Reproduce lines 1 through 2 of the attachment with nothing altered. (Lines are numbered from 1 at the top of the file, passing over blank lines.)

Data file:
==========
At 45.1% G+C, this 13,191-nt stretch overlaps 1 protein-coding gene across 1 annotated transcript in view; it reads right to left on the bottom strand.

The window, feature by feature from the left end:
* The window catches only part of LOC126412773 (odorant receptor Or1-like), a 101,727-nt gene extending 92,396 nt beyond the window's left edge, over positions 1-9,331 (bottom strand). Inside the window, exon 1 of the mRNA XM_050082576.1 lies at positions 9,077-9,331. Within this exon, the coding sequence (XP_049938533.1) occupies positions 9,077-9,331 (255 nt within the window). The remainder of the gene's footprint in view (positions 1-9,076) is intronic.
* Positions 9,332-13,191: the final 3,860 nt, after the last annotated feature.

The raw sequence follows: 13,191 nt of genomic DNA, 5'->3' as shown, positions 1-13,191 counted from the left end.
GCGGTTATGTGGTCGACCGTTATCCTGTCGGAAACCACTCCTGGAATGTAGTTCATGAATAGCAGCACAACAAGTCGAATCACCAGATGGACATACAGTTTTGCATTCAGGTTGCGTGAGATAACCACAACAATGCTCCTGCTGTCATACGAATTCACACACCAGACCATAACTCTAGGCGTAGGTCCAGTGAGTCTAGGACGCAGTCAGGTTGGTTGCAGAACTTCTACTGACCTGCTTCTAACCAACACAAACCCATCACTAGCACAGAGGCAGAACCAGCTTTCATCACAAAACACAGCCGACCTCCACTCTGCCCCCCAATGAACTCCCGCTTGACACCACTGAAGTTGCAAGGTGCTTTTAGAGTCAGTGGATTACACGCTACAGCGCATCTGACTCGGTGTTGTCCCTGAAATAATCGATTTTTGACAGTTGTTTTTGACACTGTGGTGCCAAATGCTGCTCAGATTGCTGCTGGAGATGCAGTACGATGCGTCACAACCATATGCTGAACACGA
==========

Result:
At 45.1% G+C, this 13,191-nt stretch overlaps 1 protein-coding gene across 1 annotated transcript in view; it reads right to left on the bottom strand.

The window, feature by feature from the left end: